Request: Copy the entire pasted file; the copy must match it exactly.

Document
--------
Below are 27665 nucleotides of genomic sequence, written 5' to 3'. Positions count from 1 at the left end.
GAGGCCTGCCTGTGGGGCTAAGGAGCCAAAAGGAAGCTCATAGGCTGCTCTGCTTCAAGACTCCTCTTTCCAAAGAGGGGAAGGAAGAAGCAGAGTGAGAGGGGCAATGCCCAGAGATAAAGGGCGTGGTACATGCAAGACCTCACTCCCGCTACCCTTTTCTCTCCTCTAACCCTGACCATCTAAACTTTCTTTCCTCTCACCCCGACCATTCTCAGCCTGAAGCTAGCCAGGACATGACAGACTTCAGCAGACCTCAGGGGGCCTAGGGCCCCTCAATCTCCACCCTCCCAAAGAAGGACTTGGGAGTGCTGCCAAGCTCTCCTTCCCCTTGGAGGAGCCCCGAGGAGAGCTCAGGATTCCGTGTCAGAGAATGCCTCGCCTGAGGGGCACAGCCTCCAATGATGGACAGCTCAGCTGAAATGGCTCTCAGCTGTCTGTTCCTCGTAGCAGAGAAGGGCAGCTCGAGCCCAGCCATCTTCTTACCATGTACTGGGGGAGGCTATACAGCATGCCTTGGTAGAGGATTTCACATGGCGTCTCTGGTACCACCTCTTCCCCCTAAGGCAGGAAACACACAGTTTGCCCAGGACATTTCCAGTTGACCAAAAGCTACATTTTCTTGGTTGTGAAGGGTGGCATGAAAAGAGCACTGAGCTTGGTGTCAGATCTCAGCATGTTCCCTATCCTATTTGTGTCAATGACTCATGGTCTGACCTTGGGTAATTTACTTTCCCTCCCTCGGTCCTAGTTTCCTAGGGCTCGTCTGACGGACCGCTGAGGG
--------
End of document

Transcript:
Below are 27665 nucleotides of genomic sequence, written 5' to 3'. Positions count from 1 at the left end.
GAGGCCTGCCTGTGGGGCTAAGGAGCCAAAAGGAAGCTCATAGGCTGCTCTGCTTCAAGACTCCTCTTTCCAAAGAGGGGAAGGAAGAAGCAGAGTGAGAGGGGCAATGCCCAGAGATAAAGGGCGTGGTACATGCAAGACCTCACTCCCGCTACCCTTTTCTCTCCTCTAACCCTGACCATCTAAACTTTCTTTCCTCTCACCCCGACCATTCTCAGCCTGAAGCTAGCCAGGACATGACAGACTTCAGCAGACCTCAGGGGGCCTAGGGCCCCTCAATCTCCACCCTCCCAAAGAAGGACTTGGGAGTGCTGCCAAGCTCTCCTTCCCCTTGGAGGAGCCCCGAGGAGAGCTCAGGATTCCGTGTCAGAGAATGCCTCGCCTGAGGGGCACAGCCTCCAATGATGGACAGCTCAGCTGAAATGGCTCTCAGCTGTCTGTTCCTCGTAGCAGAGAAGGGCAGCTCGAGCCCAGCCATCTTCTTACCATGTACTGGGGGAGGCTATACAGCATGCCTTGGTAGAGGATTTCACATGGCGTCTCTGGTACCACCTCTTCCCCCTAAGGCAGGAAACACACAGTTTGCCCAGGACATTTCCAGTTGACCAAAAGCTACATTTTCTTGGTTGTGAAGGGTGGCATGAAAAGAGCACTGAGCTTGGTGTCAGATCTCAGCATGTTCCCTATCCTATTTGTGTCAATGACTCATGGTCTGACCTTGGGTAATTTACTTTCCCTCCCTCGGTCCTAGTTTCCTAGGGCTCGTCTGACGGACCGCTGAGGG